Wlliam Gilmore Simms
The History of South Carolina, From Its First European Discovery to Its Erection into a Republic >> Chapter IX >> Page 86

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History | S. Babcock & Co. | 1840
seven thousand persons ; an equal number of Indians
were incorporated with the Carolinians ; schooners and
merchant vessels were impressed as transports to carry
the forces ; and, in the month of September, 1702, gov-
ernor Moore sailed from Port Royal, the place appointed
for the rendezvous, upon an enterprise conceived in rash-
ness and conducted without caution. The Spaniards
were suffered to know all that was going on, and were
preparing for defence with quite as much industry as
their foes were preparing for attack. They had laid up
four months provisions in the castle, which was also
strongly fortified, and had sent timely despatches to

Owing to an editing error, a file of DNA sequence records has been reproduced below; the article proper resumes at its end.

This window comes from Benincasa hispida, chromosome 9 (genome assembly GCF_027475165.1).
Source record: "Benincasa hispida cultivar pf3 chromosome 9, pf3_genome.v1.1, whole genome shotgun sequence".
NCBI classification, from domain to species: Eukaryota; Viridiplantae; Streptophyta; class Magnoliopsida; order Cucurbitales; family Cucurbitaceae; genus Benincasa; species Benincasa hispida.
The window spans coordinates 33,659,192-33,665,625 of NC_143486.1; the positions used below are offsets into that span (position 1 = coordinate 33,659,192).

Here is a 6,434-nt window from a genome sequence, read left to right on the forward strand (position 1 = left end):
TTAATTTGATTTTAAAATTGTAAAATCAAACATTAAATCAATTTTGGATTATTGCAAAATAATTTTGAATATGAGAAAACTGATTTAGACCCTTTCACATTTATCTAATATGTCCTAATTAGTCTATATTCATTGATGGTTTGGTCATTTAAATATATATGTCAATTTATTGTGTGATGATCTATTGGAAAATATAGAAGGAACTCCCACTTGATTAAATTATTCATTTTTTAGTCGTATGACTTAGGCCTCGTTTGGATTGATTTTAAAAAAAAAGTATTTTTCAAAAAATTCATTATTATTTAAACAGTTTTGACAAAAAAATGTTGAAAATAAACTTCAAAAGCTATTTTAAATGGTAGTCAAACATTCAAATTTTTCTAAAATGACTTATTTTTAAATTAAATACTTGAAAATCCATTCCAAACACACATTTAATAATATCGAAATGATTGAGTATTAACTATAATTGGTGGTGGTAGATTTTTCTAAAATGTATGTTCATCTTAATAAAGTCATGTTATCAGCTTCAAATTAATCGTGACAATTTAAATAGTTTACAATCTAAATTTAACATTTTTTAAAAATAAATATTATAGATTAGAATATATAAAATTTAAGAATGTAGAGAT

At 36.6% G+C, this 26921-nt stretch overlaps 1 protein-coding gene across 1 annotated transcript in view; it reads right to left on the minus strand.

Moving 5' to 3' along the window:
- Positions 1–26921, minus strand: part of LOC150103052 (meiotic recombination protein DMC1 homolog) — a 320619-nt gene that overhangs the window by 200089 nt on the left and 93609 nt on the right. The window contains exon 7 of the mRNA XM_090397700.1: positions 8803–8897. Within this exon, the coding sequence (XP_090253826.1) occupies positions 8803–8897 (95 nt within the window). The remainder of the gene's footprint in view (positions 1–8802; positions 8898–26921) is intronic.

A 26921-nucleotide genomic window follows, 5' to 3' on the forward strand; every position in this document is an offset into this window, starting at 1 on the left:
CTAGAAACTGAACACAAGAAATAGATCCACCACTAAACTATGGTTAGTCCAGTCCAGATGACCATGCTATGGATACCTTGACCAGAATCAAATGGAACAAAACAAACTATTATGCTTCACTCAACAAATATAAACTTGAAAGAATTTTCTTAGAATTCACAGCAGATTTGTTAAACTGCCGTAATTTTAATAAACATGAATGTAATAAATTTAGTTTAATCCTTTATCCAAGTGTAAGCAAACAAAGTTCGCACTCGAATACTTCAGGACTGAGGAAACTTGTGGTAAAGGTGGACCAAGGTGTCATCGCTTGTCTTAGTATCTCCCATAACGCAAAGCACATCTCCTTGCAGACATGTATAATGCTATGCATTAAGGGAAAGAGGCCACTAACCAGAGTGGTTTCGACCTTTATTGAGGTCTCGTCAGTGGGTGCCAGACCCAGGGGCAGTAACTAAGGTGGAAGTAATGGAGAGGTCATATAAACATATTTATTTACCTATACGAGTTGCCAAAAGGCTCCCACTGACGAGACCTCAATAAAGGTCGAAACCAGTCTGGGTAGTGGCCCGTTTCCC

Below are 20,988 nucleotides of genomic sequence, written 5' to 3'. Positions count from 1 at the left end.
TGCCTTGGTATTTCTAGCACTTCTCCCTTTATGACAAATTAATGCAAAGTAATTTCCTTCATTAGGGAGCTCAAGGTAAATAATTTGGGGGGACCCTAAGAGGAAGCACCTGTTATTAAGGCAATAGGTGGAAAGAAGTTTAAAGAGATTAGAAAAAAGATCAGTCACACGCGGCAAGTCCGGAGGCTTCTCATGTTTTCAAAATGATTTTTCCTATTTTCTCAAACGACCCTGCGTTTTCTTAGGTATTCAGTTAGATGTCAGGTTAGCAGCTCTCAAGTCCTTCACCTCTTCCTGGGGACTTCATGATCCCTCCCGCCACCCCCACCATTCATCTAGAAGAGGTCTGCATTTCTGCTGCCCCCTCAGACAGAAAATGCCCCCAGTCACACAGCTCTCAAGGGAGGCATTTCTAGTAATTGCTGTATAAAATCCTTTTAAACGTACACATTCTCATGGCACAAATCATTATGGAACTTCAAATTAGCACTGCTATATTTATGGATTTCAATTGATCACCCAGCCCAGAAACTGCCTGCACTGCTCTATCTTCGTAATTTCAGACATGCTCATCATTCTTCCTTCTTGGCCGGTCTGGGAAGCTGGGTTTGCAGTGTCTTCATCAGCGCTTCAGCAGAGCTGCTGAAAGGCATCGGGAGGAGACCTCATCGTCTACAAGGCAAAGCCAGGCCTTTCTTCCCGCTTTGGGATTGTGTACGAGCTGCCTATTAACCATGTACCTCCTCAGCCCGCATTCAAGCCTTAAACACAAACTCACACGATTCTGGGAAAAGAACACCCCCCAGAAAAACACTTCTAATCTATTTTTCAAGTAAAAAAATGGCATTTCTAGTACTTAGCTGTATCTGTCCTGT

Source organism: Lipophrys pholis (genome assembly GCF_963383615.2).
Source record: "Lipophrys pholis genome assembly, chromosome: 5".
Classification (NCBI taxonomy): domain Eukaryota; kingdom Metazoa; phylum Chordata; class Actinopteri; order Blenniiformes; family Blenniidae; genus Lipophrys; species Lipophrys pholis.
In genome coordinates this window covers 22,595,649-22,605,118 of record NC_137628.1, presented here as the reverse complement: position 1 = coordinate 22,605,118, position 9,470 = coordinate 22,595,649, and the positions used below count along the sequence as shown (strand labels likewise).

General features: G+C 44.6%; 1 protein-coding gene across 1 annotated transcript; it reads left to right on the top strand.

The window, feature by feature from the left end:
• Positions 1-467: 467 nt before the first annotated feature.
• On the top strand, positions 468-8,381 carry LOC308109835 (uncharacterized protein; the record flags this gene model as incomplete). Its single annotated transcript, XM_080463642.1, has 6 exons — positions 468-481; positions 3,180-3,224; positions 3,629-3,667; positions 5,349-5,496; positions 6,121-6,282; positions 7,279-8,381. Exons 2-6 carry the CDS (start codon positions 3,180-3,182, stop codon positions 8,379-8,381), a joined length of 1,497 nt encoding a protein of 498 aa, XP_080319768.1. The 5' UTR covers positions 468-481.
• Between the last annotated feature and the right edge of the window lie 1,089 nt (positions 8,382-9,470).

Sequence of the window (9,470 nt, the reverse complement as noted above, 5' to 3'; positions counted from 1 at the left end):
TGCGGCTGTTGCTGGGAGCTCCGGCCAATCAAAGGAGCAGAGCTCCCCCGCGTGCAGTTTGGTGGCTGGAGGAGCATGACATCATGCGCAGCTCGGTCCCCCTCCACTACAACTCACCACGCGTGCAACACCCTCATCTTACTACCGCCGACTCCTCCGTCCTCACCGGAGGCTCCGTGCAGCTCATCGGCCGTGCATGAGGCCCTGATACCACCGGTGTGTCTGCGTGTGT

the West India islands for the succor of the Spanish
fleets. Colonel Daniel, a Carolinian officer of great
spirit, with a party of militia and Indians, made a de-
scent upon the town of St. Augustine by land, while the
commander-in-chief pursued his way by sea. His ar-
rangements were made with equal secrecy and prompti-
tude ; and he attacked, took the town and plundered it,
before the fleet of Moore appeared in sight. Upon
Moore's arrival, the castle was closely invested, but
without success. The cannon of the invaders made no
impression, and colonel Daniel was despatched in a
sloop to Jamaica for supplies of bombs and mortars of
the necessary calibre. But, during his absence, the
Spanish fleet appeared at the mouth of the harbor, and
governor Moore was compelled to raise the siege. Aban-
doning his ships, he retreated by land to Charlestown,
having, according to the historians, fled with a rapidity
as unbecoming as his rashness had been unwise and im-
provident. Daniel, on his return, to his great surprise